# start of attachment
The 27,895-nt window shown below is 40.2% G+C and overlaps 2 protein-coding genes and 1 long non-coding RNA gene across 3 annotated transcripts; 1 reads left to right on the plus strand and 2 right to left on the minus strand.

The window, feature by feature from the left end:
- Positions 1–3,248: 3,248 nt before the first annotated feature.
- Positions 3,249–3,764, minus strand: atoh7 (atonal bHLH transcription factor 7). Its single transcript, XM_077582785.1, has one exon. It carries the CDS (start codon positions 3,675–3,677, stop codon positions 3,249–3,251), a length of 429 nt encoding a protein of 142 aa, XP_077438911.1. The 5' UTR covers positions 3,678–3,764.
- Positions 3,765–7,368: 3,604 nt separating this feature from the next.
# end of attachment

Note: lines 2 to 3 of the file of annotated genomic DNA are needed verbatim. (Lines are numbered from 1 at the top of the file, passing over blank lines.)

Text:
The window, feature by feature from the left end:
- Positions 1–3,248: 3,248 nt before the first annotated feature.